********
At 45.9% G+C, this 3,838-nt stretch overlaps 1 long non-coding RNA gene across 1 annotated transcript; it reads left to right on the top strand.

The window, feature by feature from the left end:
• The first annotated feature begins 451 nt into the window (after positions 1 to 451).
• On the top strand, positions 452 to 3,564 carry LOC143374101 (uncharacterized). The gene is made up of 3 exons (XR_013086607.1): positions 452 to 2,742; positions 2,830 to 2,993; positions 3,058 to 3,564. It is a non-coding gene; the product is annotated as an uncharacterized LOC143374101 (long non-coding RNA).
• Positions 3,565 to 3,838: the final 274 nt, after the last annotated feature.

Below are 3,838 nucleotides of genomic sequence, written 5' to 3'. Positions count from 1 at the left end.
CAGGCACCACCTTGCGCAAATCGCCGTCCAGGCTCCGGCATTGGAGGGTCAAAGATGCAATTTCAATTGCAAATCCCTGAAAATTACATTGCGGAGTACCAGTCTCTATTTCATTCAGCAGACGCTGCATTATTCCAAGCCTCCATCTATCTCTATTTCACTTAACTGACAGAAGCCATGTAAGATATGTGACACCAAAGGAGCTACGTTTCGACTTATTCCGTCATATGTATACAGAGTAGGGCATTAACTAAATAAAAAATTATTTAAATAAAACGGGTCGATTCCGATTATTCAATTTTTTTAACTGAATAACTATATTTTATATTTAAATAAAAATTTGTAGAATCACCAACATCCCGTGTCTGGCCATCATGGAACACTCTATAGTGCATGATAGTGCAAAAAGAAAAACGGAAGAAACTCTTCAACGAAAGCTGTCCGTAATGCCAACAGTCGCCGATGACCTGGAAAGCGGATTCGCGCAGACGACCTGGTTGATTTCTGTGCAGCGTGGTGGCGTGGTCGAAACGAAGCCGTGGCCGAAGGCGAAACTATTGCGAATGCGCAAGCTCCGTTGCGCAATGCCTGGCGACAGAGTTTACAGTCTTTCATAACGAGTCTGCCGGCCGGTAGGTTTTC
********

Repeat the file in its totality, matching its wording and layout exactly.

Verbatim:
At 45.9% G+C, this 3,838-nt stretch overlaps 1 long non-coding RNA gene across 1 annotated transcript; it reads left to right on the top strand.

The window, feature by feature from the left end:
• The first annotated feature begins 451 nt into the window (after positions 1 to 451).
• On the top strand, positions 452 to 3,564 carry LOC143374101 (uncharacterized). The gene is made up of 3 exons (XR_013086607.1): positions 452 to 2,742; positions 2,830 to 2,993; positions 3,058 to 3,564. It is a non-coding gene; the product is annotated as an uncharacterized LOC143374101 (long non-coding RNA).
• Positions 3,565 to 3,838: the final 274 nt, after the last annotated feature.

Below are 3,838 nucleotides of genomic sequence, written 5' to 3'. Positions count from 1 at the left end.
CAGGCACCACCTTGCGCAAATCGCCGTCCAGGCTCCGGCATTGGAGGGTCAAAGATGCAATTTCAATTGCAAATCCCTGAAAATTACATTGCGGAGTACCAGTCTCTATTTCATTCAGCAGACGCTGCATTATTCCAAGCCTCCATCTATCTCTATTTCACTTAACTGACAGAAGCCATGTAAGATATGTGACACCAAAGGAGCTACGTTTCGACTTATTCCGTCATATGTATACAGAGTAGGGCATTAACTAAATAAAAAATTATTTAAATAAAACGGGTCGATTCCGATTATTCAATTTTTTTAACTGAATAACTATATTTTATATTTAAATAAAAATTTGTAGAATCACCAACATCCCGTGTCTGGCCATCATGGAACACTCTATAGTGCATGATAGTGCAAAAAGAAAAACGGAAGAAACTCTTCAACGAAAGCTGTCCGTAATGCCAACAGTCGCCGATGACCTGGAAAGCGGATTCGCGCAGACGACCTGGTTGATTTCTGTGCAGCGTGGTGGCGTGGTCGAAACGAAGCCGTGGCCGAAGGCGAAACTATTGCGAATGCGCAAGCTCCGTTGCGCAATGCCTGGCGACAGAGTTTACAGTCTTTCATAACGAGTCTGCCGGCCGGTAGGTTTTC